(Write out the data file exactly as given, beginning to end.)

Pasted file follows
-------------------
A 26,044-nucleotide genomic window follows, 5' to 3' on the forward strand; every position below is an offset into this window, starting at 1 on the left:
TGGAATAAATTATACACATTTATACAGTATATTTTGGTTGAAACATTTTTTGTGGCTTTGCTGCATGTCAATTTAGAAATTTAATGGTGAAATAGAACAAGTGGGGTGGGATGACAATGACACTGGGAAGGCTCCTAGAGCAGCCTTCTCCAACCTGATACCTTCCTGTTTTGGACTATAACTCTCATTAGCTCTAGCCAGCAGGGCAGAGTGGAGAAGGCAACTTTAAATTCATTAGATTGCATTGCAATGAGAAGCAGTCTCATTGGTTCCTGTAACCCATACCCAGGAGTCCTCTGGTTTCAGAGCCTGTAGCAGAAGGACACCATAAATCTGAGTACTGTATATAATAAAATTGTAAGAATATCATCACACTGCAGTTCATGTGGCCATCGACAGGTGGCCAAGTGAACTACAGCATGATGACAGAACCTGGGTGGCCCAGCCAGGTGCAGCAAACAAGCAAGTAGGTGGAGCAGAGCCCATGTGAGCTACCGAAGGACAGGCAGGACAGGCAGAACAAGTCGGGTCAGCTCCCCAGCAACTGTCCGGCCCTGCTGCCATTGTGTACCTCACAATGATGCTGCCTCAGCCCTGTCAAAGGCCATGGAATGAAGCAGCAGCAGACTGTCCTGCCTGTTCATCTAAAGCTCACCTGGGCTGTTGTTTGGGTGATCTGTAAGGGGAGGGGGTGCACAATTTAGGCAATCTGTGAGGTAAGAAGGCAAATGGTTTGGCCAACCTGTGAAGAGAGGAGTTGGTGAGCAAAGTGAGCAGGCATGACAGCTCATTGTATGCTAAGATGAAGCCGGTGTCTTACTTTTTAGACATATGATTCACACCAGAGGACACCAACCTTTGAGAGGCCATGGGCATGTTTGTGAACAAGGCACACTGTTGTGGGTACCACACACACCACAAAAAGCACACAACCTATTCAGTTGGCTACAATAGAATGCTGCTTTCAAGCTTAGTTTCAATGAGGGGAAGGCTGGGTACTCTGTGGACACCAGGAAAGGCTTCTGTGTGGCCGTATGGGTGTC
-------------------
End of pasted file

A 26,044-nucleotide genomic window follows, 5' to 3' on the forward strand; every position below is an offset into this window, starting at 1 on the left:
TGGAATAAATTATACACATTTATACAGTATATTTTGGTTGAAACATTTTTTGTGGCTTTGCTGCATGTCAATTTAGAAATTTAATGGTGAAATAGAACAAGTGGGGTGGGATGACAATGACACTGGGAAGGCTCCTAGAGCAGCCTTCTCCAACCTGATACCTTCCTGTTTTGGACTATAACTCTCATTAGCTCTAGCCAGCAGGGCAGAGTGGAGAAGGCAACTTTAAATTCATTAGATTGCATTGCAATGAGAAGCAGTCTCATTGGTTCCTGTAACCCATACCCAGGAGTCCTCTGGTTTCAGAGCCTGTAGCAGAAGGACACCATAAATCTGAGTACTGTATATAATAAAATTGTAAGAATATCATCACACTGCAGTTCATGTGGCCATCGACAGGTGGCCAAGTGAACTACAGCATGATGACAGAACCTGGGTGGCCCAGCCAGGTGCAGCAAACAAGCAAGTAGGTGGAGCAGAGCCCATGTGAGCTACCGAAGGACAGGCAGGACAGGCAGAACAAGTCGGGTCAGCTCCCCAGCAACTGTCCGGCCCTGCTGCCATTGTGTACCTCACAATGATGCTGCCTCAGCCCTGTCAAAGGCCATGGAATGAAGCAGCAGCAGACTGTCCTGCCTGTTCATCTAAAGCTCACCTGGGCTGTTGTTTGGGTGATCTGTAAGGGGAGGGGGTGCACAATTTAGGCAATCTGTGAGGTAAGAAGGCAAATGGTTTGGCCAACCTGTGAAGAGAGGAGTTGGTGAGCAAAGTGAGCAGGCATGACAGCTCATTGTATGCTAAGATGAAGCCGGTGTCTTACTTTTTAGACATATGATTCACACCAGAGGACACCAACCTTTGAGAGGCCATGGGCATGTTTGTGAACAAGGCACACTGTTGTGGGTACCACACACACCACAAAAAGCACACAACCTATTCAGTTGGCTACAATAGAATGCTGCTTTCAAGCTTAGTTTCAATGAGGGGAAGGCTGGGTACTCTGTGGACACCAGGAAAGGCTTCTGTGTGGCCGTATGGGTGTC